The shortlists for the categories have been made from the public vote for the UK Blog Awards. Emails are being sent out to the short-listed candidates at midnight tomorrow.
On Monday morning all the hopefuls will know one way or the other.
The tickets are already on sale for the Awards Ceremony in London in April.
This blog was entered in the Education category and the Lifestyle category. A free e-book interviewing some of the entrants was on offer to voters. My contribution to it was included.
Both my blogs were entered in the education category, which was not a particularly bright thing for me to have done as only one vote per person was allowed in each category! In fact I am wondering whether it was a good idea to enter at all. My blogs do not have all that many views and followers.
However, there were some advantages to being an entrant.
- I have found some interesting blogs, which I might otherwise have missed.
- All the entrants were encouraged to do what they could to boost their traffic. This can take quite a lot of effort, so encouragement helps.
- I have learned new things and written about them in posts. (I wrote a post about taking part in Twitter chats.)
- I have investigated the effects of having a static front page for my blog. (I found it attracted spam and did little for traffic.)
- A question I asked was used in a Twitter #bloghour.
- I experimented with widgets in a way I might not have done otherwise and am now more satisfied with the appearance of my blogs.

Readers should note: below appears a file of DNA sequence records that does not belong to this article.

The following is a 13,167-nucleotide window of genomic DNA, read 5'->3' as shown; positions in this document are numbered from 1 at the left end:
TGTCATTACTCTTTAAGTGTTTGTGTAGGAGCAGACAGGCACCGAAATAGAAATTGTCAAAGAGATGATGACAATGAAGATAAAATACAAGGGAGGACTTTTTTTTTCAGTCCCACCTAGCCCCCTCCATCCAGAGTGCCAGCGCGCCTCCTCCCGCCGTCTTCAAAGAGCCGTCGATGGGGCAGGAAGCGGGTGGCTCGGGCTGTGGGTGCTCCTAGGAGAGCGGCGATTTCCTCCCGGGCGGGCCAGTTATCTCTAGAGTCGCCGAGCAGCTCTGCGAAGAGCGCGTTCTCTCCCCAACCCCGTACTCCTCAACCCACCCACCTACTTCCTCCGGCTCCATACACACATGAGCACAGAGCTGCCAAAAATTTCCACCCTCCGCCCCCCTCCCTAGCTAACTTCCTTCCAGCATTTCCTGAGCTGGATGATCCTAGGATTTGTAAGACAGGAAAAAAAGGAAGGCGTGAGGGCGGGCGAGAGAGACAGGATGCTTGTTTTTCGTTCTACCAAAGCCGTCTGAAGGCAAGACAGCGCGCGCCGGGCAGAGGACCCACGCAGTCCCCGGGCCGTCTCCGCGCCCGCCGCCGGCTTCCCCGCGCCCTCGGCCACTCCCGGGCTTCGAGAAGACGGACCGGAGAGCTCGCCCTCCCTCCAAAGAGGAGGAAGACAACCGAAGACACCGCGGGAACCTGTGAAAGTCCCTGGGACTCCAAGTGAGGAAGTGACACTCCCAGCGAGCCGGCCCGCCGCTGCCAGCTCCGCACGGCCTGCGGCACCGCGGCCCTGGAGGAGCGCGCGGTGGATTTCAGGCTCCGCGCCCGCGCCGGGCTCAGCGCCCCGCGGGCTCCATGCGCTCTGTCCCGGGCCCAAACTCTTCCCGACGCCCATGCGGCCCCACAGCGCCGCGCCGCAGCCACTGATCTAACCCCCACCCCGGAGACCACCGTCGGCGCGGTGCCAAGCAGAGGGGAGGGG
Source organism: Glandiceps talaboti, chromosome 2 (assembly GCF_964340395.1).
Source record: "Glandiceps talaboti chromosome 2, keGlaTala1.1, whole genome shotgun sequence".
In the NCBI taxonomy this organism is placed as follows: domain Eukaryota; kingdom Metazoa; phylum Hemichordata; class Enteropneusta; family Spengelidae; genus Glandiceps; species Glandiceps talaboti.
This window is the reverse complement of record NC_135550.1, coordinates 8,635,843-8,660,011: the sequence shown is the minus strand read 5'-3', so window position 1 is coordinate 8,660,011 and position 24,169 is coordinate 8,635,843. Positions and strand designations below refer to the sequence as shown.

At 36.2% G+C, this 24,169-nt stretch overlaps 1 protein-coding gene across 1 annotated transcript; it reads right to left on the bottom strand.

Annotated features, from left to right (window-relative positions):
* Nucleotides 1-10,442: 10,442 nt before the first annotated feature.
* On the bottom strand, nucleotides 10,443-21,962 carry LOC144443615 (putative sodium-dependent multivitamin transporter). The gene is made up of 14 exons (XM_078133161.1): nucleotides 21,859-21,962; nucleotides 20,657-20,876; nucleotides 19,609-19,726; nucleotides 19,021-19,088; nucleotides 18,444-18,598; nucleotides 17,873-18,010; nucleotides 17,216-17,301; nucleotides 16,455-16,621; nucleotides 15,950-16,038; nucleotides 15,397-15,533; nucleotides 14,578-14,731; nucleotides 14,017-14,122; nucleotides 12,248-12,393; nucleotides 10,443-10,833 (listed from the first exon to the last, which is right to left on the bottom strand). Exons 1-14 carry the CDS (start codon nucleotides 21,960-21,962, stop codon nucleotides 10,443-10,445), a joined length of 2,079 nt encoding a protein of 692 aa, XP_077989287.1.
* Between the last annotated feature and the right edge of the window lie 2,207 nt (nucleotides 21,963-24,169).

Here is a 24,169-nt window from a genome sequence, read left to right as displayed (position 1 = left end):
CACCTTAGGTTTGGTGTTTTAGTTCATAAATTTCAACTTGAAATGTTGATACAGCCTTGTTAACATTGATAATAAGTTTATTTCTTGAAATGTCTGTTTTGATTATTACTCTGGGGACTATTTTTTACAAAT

What I have learned about the nature of blogging for money is the main reason I wonder whether I should have entered. I do not earn anything from blogging. It is a way of improving my writing skills and networking with other writers and creative people. If I review a book I am simply giving my own opinion.
One of the purposes of the blog award ceremony is for bloggers to be able to make potentially useful contacts. Attending it does not come cheap in terms of time or money particularly for people who do not live in or near London.
I am writing this today ahead of the publication of the shortlists for two reasons. The first is that neither of the prompts from WordPress, which I have been considering recently, inspired me today. The second is that, when the shortlists are announced and my blogs are not there, it could look like sour grapes to say I am probably not missing anything.
I am not saying that the UK Blog awards are a waste of time. For some bloggers, they have been and will continue to be very useful. Businesses with blogs have been able to use the local press for publicity. Bloggers in other categories may have made useful contacts – fashion and beauty bloggers, for example.
For me it has been interesting to see the emergence of a new event, but in future, I shall be looking to network more with writers (including writers who blog), illustrators and perhaps publishers, than with bloggers and brands.
Do you have any thoughts about the value of Award Ceremonies in general and Blog Awards in particular?